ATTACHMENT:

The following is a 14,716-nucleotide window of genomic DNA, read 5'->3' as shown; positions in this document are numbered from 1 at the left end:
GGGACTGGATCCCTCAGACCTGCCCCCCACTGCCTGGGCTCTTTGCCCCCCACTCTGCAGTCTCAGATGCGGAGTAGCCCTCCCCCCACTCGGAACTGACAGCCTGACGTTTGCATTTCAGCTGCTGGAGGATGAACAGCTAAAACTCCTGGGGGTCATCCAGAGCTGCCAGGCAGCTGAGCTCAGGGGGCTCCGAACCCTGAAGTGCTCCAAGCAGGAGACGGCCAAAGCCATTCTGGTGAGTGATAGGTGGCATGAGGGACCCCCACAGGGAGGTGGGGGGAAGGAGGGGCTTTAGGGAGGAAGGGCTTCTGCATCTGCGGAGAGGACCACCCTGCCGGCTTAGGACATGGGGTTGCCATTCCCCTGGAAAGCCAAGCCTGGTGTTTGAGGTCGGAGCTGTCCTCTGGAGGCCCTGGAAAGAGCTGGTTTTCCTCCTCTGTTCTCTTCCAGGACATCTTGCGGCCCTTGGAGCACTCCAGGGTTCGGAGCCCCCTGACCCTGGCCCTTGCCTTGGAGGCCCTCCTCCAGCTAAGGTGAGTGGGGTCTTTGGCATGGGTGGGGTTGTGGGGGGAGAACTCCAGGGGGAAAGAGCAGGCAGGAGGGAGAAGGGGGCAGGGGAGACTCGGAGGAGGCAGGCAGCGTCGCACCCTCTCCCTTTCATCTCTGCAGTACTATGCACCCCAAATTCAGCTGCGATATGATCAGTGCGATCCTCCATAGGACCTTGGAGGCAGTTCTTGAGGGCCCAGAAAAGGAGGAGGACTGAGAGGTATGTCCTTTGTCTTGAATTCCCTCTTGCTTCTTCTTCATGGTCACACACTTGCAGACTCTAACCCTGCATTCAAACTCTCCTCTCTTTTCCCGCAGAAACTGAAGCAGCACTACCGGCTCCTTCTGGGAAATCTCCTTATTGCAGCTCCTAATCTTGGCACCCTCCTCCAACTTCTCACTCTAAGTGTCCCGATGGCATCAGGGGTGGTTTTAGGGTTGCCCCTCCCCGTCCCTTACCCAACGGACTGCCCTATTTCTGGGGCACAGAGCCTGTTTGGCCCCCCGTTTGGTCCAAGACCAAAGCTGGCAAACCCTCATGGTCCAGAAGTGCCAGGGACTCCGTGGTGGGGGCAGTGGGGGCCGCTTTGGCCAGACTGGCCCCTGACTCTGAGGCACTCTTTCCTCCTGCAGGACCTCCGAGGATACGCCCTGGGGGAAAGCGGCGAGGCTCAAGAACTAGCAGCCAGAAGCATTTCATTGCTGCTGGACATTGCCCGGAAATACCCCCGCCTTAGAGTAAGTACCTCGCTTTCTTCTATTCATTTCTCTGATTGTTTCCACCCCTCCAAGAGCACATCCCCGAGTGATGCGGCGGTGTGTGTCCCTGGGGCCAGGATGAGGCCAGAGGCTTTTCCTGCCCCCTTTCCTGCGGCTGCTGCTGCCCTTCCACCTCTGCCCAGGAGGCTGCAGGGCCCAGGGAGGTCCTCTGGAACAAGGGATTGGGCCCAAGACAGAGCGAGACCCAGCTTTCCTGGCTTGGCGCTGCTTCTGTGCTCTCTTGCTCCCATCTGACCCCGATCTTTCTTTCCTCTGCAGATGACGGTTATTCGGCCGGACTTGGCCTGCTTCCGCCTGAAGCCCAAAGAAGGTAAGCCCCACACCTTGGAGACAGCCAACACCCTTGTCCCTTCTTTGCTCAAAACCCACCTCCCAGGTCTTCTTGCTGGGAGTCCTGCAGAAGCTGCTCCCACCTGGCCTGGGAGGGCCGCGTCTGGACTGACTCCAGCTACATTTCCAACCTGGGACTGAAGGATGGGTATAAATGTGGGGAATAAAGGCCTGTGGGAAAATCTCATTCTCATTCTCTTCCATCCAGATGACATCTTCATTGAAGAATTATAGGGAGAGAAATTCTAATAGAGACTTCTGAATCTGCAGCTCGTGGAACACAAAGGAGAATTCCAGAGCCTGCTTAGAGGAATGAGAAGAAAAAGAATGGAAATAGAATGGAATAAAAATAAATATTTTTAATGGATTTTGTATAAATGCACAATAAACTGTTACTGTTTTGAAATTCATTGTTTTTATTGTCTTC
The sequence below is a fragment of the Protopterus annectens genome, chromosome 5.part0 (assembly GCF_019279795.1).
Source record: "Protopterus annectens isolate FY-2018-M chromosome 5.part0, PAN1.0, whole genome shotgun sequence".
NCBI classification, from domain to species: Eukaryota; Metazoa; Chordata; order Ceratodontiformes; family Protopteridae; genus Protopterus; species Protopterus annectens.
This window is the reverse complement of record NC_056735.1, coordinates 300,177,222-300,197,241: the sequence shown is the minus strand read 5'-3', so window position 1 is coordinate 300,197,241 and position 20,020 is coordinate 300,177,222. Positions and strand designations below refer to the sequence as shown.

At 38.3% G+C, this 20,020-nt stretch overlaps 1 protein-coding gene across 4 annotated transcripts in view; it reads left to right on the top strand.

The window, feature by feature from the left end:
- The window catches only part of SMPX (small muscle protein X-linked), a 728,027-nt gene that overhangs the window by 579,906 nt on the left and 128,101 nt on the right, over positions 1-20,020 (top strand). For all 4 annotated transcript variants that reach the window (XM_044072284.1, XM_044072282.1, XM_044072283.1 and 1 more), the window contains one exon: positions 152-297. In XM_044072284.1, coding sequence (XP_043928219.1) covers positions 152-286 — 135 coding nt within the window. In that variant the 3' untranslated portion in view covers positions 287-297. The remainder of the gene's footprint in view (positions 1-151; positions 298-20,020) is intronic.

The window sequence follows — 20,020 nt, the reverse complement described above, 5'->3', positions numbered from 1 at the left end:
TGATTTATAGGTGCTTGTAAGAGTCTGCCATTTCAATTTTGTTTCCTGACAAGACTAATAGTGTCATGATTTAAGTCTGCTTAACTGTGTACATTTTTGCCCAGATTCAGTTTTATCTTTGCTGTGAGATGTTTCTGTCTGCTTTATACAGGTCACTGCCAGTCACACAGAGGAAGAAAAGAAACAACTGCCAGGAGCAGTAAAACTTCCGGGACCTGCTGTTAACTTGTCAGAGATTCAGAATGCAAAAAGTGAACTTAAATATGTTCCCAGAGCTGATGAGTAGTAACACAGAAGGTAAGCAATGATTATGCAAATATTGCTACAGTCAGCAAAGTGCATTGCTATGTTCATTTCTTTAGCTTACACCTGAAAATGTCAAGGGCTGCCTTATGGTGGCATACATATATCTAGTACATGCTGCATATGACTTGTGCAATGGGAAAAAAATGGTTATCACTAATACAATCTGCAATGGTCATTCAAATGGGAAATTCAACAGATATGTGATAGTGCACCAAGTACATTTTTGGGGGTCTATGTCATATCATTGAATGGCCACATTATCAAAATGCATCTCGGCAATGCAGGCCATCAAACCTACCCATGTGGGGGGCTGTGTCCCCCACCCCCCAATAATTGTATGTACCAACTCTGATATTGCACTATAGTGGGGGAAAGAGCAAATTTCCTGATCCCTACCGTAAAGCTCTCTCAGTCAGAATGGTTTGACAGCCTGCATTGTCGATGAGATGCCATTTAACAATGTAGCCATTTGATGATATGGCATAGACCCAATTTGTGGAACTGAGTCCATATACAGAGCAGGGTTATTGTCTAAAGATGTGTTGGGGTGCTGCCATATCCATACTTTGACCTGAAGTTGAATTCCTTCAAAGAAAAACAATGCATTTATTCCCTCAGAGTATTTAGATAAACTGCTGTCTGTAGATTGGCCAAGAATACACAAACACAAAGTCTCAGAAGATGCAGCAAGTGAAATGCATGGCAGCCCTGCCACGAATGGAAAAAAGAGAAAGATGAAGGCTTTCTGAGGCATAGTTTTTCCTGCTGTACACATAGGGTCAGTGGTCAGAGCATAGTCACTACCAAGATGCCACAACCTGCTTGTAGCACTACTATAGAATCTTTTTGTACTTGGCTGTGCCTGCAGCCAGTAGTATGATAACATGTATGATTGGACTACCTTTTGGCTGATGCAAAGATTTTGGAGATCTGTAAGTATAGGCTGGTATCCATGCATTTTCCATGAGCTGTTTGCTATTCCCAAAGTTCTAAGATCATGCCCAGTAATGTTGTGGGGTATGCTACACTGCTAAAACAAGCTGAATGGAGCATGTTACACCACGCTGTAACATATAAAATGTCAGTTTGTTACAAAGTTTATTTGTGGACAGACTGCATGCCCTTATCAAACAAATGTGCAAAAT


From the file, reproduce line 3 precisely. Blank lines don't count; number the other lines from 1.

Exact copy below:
The sequence below is a fragment of the Protopterus annectens genome, chromosome 5.part0 (assembly GCF_019279795.1).